Is Paranoia’s 4% rating on Rotten Tomatoes deserved? Well, it gives a disproportionate impression that it is one of the worst movies ever made. It’s just very average. Coming from a director who is so very average, that shouldn’t be much of a surprise. It blows its opportunities for corporate intrigue, instead favouring clumsy plotting and execution. Still, Ford and Oldman keep the tepid brew just about tolerable.


**1/2

Comments

Popular posts from this blog

How would Horatio Alger have handled this situation?

Fear and Loathing in Las Vegas (1998) (SPOILERS) Gilliam’s last great movie – The Zero Theorem (2013) is definitely underrated, but I don’t think it’s that underrated – Fear and Loathing in Las Vegas could easily have been too much. At times it is, but in such instances, intentionally so. The combination of a visual stylist and Hunter S Thompson’s embellished, propulsive turn of phrase turns out, for the most part, to be a cosmically aligned affair, embracing the anarchic abandon of Raoul Duke and Doctor Gonzo’s Las Vegas debauch while contriving to pull back at crucial junctures in order to engender a perspective on all this hedonism. Would Alex Cox, who exited stage left, making way for the Python, have produced something interesting? I suspect, ironically, he would have diluted Thompson in favour of whatever commentary preoccupied him at the time (indeed, Johnny Depp said as much: “ Cox had this great material to work with and he took it and he added his own stuff to it ”). Plus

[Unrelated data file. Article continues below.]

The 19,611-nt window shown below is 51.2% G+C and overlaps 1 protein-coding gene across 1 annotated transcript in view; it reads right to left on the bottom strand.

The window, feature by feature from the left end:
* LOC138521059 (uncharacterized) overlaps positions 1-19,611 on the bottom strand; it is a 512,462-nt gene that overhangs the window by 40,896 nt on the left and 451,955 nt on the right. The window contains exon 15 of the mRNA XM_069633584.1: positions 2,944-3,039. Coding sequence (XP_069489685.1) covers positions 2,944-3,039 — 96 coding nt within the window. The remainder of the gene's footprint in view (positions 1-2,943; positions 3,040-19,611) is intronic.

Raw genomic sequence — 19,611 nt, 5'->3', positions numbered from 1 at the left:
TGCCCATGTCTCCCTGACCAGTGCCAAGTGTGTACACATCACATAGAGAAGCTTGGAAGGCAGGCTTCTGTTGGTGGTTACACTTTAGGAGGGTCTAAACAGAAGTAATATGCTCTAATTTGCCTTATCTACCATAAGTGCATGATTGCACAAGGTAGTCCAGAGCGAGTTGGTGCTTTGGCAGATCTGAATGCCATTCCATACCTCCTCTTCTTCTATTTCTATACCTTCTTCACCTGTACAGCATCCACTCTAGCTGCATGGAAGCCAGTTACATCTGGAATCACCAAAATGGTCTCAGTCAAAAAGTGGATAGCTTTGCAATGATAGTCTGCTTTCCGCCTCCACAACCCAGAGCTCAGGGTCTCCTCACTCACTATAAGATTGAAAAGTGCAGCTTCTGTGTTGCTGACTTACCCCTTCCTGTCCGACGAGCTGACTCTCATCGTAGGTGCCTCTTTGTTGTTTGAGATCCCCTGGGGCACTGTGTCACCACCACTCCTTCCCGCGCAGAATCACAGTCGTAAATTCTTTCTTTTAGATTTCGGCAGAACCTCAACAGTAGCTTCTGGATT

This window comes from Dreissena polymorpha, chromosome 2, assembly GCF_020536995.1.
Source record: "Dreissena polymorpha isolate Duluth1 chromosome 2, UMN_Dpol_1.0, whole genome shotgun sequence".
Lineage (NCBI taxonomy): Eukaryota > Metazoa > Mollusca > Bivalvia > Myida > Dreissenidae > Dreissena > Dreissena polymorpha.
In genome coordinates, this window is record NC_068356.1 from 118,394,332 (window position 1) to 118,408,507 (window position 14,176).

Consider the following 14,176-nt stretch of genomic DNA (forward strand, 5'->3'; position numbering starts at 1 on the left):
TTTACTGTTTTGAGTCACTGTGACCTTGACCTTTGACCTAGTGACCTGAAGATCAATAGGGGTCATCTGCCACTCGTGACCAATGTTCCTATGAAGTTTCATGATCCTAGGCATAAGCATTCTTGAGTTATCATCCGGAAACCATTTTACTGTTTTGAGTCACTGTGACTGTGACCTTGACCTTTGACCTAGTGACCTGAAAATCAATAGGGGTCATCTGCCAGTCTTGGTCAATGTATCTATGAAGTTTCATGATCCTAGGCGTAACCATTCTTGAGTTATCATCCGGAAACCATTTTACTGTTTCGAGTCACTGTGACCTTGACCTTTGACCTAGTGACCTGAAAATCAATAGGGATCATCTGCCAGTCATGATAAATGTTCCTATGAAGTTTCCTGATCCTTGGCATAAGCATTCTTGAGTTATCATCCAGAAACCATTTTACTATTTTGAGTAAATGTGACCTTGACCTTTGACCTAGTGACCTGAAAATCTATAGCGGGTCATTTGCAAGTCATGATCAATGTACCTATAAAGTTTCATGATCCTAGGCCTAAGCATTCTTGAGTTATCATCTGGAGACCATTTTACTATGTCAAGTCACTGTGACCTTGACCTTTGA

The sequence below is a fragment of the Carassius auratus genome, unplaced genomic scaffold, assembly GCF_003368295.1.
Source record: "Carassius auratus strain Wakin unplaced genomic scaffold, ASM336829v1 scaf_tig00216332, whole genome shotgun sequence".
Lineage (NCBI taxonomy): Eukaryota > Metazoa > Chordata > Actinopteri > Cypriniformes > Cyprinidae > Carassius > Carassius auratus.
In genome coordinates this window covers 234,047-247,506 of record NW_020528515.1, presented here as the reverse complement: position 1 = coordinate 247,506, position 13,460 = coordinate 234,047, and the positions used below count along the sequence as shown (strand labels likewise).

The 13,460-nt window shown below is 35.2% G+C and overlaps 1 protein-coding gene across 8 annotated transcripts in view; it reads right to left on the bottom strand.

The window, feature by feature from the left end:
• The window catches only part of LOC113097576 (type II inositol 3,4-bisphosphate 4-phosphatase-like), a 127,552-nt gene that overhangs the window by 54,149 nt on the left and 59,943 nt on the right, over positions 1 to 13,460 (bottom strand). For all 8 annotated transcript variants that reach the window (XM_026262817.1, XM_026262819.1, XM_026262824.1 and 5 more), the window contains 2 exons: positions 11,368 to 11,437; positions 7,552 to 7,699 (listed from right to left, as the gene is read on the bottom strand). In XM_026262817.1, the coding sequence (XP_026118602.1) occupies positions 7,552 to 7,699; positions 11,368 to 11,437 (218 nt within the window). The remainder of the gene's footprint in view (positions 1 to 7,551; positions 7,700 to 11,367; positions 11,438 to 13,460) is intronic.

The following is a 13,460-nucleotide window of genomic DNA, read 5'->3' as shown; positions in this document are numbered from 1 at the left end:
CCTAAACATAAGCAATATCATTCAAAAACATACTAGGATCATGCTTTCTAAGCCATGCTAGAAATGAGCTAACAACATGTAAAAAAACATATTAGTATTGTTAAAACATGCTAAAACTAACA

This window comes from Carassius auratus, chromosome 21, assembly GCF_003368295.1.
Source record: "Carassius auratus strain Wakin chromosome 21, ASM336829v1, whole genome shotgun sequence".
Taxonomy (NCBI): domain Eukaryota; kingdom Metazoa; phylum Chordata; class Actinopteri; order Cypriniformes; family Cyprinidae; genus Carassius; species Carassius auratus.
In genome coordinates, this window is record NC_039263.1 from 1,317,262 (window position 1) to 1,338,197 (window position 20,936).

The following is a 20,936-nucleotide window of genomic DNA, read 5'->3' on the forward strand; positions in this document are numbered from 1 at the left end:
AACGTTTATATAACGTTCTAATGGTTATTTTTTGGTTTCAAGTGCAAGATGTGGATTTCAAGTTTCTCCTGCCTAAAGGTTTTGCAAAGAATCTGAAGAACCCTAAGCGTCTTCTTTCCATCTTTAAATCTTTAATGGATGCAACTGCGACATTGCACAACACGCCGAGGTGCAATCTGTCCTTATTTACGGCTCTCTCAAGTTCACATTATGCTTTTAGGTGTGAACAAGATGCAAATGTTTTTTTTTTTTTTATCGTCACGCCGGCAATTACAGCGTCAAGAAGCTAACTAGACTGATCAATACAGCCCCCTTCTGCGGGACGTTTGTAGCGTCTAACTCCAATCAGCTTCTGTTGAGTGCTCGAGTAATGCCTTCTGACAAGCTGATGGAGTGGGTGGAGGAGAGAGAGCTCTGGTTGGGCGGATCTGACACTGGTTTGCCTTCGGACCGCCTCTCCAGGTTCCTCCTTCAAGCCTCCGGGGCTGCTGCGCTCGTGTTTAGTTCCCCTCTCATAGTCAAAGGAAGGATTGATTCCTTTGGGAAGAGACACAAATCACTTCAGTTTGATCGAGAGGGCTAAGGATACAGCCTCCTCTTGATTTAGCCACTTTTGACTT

He’s so persistent! He always gets his man.

Speed (1994) (SPOILERS) It must have been a couple of decades since I last viewed Speed all the way through, so it’s pleasing to confirm that it holds up. Sure, Jan de Bont’s debut as a director can’t compete with the work of John McTiernan, for whom he acted as cinematographer and who recommended de Bont when he passed on the picture, but he nevertheless does a more than competent work. Which makes his later turkeys all the more tragic. And Keanu and Sandra Bullock display the kind of effortless chemistry you can’t put a price tag on. And then there’s Dennis Hopper, having a great old sober-but-still-looning time.